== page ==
Regardless of what it is, make this step a chance to start a long-term relationship by treating it as an opening handshake.
4. When it's feasible, seek an introduction
Look for second-degree connections with the individuals you want to contact — and exercise caution when offering them.
For example, make sure to inquire about whether they would feel comfortable making the connection and be upfront about why you'd want to contact them.
Personal and professional connections add instant credibility to your message, indicating that you're not a stranger; rather, you're a trusted expert within a mutual connection's network.
5. Use social media platforms as complements
It's no secret that business people nowadays are drowning in sales emails.
Create connections and promote open communication with prospects by using Twitter to notify them of your email, where you're forced to be succinct.
Instead of sending a lengthy email that gets lost, you may send a quick nudge regarding an easy message instead.
Tips for Creating an Empathy Inclusive Message
Focus on the Client
When you're writing an email to your consumers during a time of difficulty, it's critical that you focus on them.
It's important to keep in mind that feeling empathy is one of the qualities of maturity.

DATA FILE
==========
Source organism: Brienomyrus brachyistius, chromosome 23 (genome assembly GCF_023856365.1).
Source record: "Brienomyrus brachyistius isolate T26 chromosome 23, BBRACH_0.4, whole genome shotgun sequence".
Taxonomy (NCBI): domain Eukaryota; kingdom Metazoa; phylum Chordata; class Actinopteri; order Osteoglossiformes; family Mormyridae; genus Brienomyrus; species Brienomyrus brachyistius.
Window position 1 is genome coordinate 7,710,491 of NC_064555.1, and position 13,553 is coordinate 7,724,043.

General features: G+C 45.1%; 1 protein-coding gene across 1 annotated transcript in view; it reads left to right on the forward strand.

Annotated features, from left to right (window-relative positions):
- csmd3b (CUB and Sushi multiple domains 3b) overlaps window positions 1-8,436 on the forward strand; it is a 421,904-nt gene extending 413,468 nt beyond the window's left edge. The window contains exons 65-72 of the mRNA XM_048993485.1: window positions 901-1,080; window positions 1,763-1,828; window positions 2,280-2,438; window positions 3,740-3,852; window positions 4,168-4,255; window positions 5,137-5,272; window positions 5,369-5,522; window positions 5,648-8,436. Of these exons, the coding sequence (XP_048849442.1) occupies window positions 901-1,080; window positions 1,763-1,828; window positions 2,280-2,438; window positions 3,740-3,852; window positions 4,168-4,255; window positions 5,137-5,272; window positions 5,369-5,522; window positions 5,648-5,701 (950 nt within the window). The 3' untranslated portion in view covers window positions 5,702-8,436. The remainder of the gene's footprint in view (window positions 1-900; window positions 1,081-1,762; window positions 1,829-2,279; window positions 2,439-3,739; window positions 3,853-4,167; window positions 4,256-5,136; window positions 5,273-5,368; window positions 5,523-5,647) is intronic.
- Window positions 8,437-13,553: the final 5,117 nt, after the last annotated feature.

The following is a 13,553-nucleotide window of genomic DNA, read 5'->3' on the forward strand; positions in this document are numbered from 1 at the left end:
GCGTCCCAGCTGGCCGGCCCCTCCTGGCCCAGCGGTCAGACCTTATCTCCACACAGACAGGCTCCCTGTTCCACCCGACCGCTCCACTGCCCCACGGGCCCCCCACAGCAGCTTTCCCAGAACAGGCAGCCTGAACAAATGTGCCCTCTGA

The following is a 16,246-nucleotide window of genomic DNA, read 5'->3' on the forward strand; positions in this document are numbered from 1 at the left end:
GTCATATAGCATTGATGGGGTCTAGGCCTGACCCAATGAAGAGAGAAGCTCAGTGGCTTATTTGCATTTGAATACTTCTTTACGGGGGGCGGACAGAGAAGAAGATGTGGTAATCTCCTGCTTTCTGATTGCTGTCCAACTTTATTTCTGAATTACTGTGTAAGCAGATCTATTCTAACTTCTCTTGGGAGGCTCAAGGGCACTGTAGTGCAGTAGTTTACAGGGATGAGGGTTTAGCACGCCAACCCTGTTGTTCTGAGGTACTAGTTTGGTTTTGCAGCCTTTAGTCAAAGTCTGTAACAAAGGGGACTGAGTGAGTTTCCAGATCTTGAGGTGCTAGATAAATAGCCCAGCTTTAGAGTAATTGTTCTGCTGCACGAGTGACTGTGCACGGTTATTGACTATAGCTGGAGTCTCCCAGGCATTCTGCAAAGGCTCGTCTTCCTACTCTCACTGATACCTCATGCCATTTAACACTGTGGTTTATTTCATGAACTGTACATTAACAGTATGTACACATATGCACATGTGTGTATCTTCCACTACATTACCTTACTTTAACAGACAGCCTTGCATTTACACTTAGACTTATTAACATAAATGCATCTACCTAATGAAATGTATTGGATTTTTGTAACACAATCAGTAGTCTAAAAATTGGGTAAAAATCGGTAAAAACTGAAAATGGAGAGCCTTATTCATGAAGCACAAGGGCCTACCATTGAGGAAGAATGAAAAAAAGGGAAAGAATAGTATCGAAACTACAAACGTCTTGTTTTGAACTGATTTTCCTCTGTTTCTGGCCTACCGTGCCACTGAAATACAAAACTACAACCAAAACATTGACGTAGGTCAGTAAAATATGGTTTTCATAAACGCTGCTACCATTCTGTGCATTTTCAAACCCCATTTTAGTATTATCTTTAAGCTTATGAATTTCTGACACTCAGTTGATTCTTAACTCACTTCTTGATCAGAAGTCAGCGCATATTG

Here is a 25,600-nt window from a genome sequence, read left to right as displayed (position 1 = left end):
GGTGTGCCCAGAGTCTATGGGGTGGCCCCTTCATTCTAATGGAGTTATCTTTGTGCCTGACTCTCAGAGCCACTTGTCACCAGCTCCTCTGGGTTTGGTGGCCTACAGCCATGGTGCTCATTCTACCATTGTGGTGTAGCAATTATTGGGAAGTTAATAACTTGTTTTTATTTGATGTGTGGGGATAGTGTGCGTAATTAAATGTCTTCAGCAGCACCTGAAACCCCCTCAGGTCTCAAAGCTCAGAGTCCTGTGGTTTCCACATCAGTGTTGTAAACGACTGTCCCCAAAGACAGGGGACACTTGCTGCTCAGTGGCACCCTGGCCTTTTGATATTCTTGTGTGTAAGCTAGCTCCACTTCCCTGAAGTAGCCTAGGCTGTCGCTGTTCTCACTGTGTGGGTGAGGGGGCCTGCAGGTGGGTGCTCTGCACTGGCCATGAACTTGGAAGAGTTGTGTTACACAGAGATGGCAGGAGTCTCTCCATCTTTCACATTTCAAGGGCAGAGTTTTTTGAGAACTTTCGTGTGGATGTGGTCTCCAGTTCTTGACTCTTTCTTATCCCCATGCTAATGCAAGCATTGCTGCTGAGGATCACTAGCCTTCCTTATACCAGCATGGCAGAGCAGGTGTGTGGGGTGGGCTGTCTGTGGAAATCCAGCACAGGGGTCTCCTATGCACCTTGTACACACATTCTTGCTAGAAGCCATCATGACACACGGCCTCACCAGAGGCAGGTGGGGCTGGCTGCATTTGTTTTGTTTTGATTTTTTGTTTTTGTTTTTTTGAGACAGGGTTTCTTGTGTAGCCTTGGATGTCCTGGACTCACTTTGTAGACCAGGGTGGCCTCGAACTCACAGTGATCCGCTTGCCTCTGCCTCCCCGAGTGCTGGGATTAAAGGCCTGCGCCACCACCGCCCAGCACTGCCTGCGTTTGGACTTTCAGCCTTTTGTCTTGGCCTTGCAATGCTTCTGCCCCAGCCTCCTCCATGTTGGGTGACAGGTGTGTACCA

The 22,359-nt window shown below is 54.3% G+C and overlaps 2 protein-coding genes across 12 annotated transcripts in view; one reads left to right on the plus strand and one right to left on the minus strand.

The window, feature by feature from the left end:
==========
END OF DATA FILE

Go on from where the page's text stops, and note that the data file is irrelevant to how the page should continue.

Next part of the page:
Think about them and their needs at this period so that you can understand how they're feeling. Don't let your own interests or biases get in the way of being genuinely compassionate toward others.
Keep track of how many times you use the words "I" and "we," as well as your company's name, in a given time period.
Then compare it to the number of times you say the word "you" and address the client. Ideally, you'll talk more about them than yourself or your firm when speaking about them.
Help Them Feel Appreciated
Another key component of writing empathetic sales emails is to make your customers feel appreciated.
Tell them how grateful you are for their business. “I notice you've been with us for a long time” or “We'd like to thank you for staying with us” are good examples.
Your clients will sense acknowledged. It also lets them know that you appreciate them.
Put yourself in their shoes
Consider how your consumers might be feeling during a time of difficulty.
What sorts of questions would they most likely have?
What worries or concerns are they having?
Provide Help and Assistance
Make a point of stating your understandings and solutions for
their concerns and worries.
Give them links to blog articles or give them the opportunity to download a useful tutorial, for example.
This is an excellent time to address customers' fears and worries as well as provide possible alternatives.